Book Review: Praxis by Justin Knight

I’ve always enjoyed the “ordinary people get stuck in a horrific situation and have to survive” trope in stories. Whether it’s a disaster movie, a survival horror video game, or much of Stephen King’s ouevre, there’s something about ordinary people overcoming extraordinary circumstances that’s both entertaining and provides wonderful food for thought:

  • How would I react? What would I do?
  • What skills do I have that would be useful in a situation like this?
  • Would people work together, or turn against each other?
  • Would I have what it takes to make it?

Tales of superhumans with otherworldy abilities are always fun and have their place in my heart. But I equally enjoy seeing if the pre-school teacher or the accountant can survive the monsters that suddenly appeared in their town, or can evade the hostile army that’s invaded their nation.

And then, on the other hand, I also love classic 80s/90s action movies.

Along comes Justin Knight with his novel  Praxis. Described as “blue-collar sci-fi,” Praxis details the experience of warehouse workers from Vancouver, Canada whose company gets the contract to man the recently constructed titular space station.

Justin Knight (artist’s rendition)

Praxis focuses on Mickey Hemmings and his crew as they travel to the Praxis station with their families for a year-long stint. The station orbits Neptune at the farthest reaches of the solar system, and is meant to be a waypoint for intergalactic travel. Unfortunately, a group of hostile alien pirates fleeing justice decide to use the station to make their last stand, and the Earthlings get caught in the crossfire.

First, I love this concept: A varied cast of warehouse workers have to survive an alien invasion on a remote space station millions of miles from Earth. Though I have some plot-related questions that I didn’t see addressed–Why are there no security officers? Why doesn’t anyone have guns?–they didn’t detract from the white-knuckled action . . .

. . . when the action finally arrives.

You see, Praxis is a slow-burner. I have no problem with slow-burners, but I did notice that, according to my Kindle app, the action did not begin until 69 percent of the way through the book.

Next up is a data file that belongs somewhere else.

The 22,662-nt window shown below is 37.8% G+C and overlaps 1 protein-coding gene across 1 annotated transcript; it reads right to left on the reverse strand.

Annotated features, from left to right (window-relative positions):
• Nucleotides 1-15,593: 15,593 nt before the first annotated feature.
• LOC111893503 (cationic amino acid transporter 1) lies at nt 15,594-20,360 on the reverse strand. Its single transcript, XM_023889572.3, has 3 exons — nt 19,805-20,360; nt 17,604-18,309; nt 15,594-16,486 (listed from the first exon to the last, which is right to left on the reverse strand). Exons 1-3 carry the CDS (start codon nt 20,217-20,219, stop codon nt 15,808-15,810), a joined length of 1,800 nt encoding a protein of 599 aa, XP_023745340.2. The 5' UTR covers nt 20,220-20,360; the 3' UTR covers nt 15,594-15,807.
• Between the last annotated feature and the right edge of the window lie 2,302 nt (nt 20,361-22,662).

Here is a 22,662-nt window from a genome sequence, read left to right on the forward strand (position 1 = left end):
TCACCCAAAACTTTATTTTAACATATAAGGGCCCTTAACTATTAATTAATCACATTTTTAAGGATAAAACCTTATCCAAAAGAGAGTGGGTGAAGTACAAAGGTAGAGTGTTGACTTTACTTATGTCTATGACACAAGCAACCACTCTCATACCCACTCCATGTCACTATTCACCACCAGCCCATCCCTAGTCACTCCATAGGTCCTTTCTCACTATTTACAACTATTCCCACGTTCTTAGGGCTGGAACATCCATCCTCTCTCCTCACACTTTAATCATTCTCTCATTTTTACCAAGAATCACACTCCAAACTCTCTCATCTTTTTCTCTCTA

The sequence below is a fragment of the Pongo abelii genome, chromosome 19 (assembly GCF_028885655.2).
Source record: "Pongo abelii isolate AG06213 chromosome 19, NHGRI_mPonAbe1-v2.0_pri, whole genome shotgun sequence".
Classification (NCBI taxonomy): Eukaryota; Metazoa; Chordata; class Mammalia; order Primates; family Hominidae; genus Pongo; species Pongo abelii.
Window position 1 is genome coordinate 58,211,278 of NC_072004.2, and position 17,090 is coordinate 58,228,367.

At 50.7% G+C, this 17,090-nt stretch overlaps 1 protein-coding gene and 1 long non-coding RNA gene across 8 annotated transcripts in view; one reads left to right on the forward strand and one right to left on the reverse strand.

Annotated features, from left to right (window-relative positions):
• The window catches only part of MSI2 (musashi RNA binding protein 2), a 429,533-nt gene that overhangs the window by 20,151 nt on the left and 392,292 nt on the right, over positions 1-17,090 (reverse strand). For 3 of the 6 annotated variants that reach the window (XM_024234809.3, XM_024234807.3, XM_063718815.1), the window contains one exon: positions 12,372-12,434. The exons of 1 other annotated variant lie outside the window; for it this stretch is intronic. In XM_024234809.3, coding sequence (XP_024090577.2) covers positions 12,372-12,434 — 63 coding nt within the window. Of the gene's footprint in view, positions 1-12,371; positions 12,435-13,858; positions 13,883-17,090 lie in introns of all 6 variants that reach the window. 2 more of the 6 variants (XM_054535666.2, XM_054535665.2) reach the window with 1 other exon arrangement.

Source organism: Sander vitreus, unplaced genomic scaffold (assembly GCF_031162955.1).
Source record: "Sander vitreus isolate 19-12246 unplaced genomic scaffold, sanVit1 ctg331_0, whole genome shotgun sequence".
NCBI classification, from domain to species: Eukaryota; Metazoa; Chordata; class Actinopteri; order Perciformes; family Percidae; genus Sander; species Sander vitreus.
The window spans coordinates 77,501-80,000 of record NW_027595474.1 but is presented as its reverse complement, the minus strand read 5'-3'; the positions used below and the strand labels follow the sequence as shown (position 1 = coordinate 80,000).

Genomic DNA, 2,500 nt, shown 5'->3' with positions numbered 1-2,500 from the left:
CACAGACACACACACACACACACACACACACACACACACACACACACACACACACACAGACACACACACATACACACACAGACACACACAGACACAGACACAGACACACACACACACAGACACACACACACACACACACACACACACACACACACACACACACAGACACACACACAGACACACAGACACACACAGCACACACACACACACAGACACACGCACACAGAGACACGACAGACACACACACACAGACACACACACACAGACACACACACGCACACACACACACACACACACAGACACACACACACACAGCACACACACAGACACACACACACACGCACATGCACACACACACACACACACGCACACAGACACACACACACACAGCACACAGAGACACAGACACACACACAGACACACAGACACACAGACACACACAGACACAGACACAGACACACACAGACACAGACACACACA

Now, Knight does something clever with all of this: He really sets the reader up to grow fond of these characters. And the competing narratives (the human’s travels to Praxis and settling in interspersed with our alien pirates being pursued by an alien police force) builds the anticipation.

And when these disparate threads collide, they make a big boom. Continue reading “Book Review: Praxis by Justin Knight”

A Budding Gamer

Knowing my fondness for retro games, this past Christmas my sister and her husband–total gamers, the both of them–got me a Super Nintendo Classic Edition.

For those who aren’t aware, the Super Nintendo Classic Edition is a cool little device that Nintendo released in 2017 that’s similar to their NES Classic: it’s a hand-held version of their classic early 90s Super Nintendo console pre-loaded with 20 classic games, designed to work on modern TVs, and guaranteed to tickle your nostalgia gland and separate you from your hard-earned money!

So while we were visiting my parents over Christmas, I fired it up and gave a few old games a spin. And my pleasure centers were absolutely engaged. Super Mario WorldSuper MetroidF-ZeroDonkey Kong CountrySuper Castlevania . . . aw yeah, total classics. And of course, one of my all-time favorites that I haven’t played in easily twenty yearsMega Man X. I loved that game, and was immediately engaged.

And of course, so was my son.

I mean, Mega Man X, like every single game in the Mega Man franchise, has bright and colorful graphics, fantastic music, exciting gameplay, and robots that fight each other, steal each others weapons, and blow stuff up. In this edition, the main character, X, has to fight animal-based robot masters in order to beat their big boss Sigma. It is, in short, tailor-made for a five-year-old.